Why Did Social Conservatives Wait Until After ‘Fifty Shades’ Blizzard to Buy a Shovel?

David Flynn | February 20, 2015 | 1:06pm EST
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Jamie Dornan, left, and Dakota Johnson, right, pose in front of the new movie title "Fifty Shades of Grey." (AP Photo/Invision/Charles Sykes)

With "Fifty Shades of Grey" heading into its second weekend in theaters, Christian outrage with its pornographic, violent, misogynistic message has pretty much died off. The movie broke records, two sequels are being made, and Christians were able to make the case that the movie was morally, legally, and ethically problematic to a variety of mainstream and liberal media outlets.

With a few days to settle back and consider the battle that just took place, an important question comes to mind: Why are Christians who oppose the movie's message buying a shovel after the blizzard? Why are we offering boycotts and complaints instead of viable, popular alternatives?

This is a serious question for people who rightly believe American and Western cultures are on a steepening downhill slide.

Clearly, people have a zeal for reading – the “Harry Potter,” “Twilight,” and “Fifty Shades” series' make that obvious. And they have a passion for movies, as proven by the box office successes of the film versions of these books and "Passion of the Christ."

So where is the Christian alternative to “Fifty Shades” or “Twilight?” Somehow, these books are speaking to people -- to their needs, values, and desires in a way that inspires them to talk about it to their friends, family, and co-workers, both in person and on social media.

It may be instructive to see just how inspiring our Lord was before His death. In “Matthew,” Christ expressed concern about the many thousands who had followed Him to hear His words. His concern was so great that he refused to have them walk home for dinner, fearing that "they may collapse on the way." And so he provided the miracle of the fish and loaves.

Read that again: Thousands of people followed Christ far away from their homes, and didn't bring any food. And they did so to the point of potentially harming their personal health!

While I don't want any American going hungry over a book or a movie, it is important to ask whether Christians are effectively using modern tools to encourage the same fervor for Christ's teachings that people in His time had. Clearly, people are desperately craving something, and while “Twilight,” “Fifty Shades,” and “Harry Potter” are no Bible, these series appear to be satisfying at least some of those needs.

Rightly, Christ called His followers to not become part of the world. However, many Christians have ignored his call to be in the world – to, like Paul, get our hands dirty to save others. In shielding ourselves by not contributing to the popular culture, the world is systemically being dominated by Satan.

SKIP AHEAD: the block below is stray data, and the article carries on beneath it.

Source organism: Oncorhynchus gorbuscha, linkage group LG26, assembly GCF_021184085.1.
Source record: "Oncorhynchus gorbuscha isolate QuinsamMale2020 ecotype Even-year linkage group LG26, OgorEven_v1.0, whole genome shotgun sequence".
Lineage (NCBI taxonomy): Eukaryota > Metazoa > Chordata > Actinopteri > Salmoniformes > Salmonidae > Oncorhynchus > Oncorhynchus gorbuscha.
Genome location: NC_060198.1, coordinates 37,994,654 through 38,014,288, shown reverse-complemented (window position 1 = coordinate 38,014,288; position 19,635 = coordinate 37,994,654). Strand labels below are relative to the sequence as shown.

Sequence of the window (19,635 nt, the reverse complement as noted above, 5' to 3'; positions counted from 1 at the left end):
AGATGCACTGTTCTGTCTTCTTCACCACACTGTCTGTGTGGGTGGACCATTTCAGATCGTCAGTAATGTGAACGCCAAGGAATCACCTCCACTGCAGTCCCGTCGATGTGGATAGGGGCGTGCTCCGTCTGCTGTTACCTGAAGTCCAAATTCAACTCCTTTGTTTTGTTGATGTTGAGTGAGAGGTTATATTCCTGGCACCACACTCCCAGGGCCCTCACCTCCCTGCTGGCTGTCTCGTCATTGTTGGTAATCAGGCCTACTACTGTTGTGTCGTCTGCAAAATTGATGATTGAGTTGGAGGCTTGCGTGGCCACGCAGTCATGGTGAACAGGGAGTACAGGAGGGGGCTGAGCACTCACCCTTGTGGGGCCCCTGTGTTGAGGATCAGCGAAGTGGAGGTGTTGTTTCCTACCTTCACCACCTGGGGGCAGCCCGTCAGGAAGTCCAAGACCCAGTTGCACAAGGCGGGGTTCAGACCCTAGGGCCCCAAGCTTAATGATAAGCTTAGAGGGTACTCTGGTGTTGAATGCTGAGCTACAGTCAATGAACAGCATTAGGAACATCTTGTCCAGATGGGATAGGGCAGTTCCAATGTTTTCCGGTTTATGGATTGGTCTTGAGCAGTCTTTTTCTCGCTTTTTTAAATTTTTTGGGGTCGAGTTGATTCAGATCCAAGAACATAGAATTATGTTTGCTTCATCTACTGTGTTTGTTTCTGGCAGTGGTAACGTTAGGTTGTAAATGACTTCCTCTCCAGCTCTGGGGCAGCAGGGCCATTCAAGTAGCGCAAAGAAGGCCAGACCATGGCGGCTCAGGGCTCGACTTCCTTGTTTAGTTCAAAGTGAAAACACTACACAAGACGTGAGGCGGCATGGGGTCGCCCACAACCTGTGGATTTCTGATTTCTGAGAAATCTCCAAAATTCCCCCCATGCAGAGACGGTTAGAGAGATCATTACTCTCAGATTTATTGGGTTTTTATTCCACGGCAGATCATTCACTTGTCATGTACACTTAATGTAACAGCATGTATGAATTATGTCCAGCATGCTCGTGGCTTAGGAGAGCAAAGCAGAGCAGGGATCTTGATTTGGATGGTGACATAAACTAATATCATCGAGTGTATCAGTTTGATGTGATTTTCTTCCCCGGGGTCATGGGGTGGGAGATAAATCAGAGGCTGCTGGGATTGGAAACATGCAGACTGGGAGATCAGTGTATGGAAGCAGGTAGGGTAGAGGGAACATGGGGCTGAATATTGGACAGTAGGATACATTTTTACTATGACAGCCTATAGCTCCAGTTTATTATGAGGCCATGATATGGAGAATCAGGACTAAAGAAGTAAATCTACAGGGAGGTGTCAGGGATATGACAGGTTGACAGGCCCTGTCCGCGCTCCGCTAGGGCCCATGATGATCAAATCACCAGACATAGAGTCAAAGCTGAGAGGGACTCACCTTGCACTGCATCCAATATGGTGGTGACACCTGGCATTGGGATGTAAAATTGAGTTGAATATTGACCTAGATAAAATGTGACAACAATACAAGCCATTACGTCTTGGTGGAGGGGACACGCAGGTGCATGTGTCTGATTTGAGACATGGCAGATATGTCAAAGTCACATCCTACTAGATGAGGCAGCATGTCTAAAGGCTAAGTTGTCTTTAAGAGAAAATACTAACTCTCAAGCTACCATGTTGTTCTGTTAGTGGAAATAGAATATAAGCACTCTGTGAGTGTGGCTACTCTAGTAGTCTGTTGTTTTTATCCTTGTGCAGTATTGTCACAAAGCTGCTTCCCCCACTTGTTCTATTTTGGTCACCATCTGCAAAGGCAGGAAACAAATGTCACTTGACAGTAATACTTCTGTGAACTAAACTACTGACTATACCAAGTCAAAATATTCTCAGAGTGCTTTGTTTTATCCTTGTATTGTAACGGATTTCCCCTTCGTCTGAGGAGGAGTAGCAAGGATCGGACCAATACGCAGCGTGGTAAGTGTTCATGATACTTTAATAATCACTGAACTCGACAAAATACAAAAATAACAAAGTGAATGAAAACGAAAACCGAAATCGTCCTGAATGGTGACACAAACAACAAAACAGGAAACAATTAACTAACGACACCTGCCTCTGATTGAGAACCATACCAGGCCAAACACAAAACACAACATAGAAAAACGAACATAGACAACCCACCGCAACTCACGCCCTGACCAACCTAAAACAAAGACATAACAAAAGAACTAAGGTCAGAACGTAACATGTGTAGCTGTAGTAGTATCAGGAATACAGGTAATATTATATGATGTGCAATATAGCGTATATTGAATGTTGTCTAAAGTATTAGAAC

As such, rather than building up a God-based foundation, we are in the role of tearing down Satan's products. We are forced to attack sin rather than promote the Gospel in a way the current culture can accept, and as such, many negative labels are dropped on us as we lose the culture wars.

One way we can regain our cultural leadership in America and the world is to act as Christ did – by using modern tools to promote His Word. And not just to each other, but to those who don't know Him.

Each of us has a duty and a unique gift to spread the Word of God to our fellow man. My contribution is "Search for the Alien God," the first of four books that take a new look at the question of whether we're alone in the universe, and tries to open a new conversation between Christian theology and the often secular world of science fiction.

Will my book become the new “Twilight?” I certainly hope so, and not just so I can pay my publishing costs. More importantly, it is what I believe I am called to do – to enter the secular world through the written word, and attempt to persuade its citizens to let Christ enter their hearts.

It's an old phrase, but it's apt – people can lead, follow, or get out of the way. Maybe you don't think you're meant to write a book, or produce a movie like "Moms' Night Out" or "Old Fashioned." But I can guess that the producers of those movies, and authors like myself, would be grateful for you doing what nobody else can: Evangelizing to your family, friends, neighbors, and co-workers. Help us to pro-actively bring God to our very messed-up culture, not just defend the bastion, as Satan continues to march against us.

Books and movies are not the silver bullet when it comes to evangelizing, but they are a most useful tool. And that is where I will make my contribution to spreading God's Word.

What will yours be?

David Flynn is a senior cybersecurity architect for government cloud systems. He holds a MA in Catechetics from Christendom College, a premier Catholic institution. He is the author of "Search for the Alien God" and its sequel "Dangerous Alien Robot," and the author of the forthcoming book, "Battle of the Queens."

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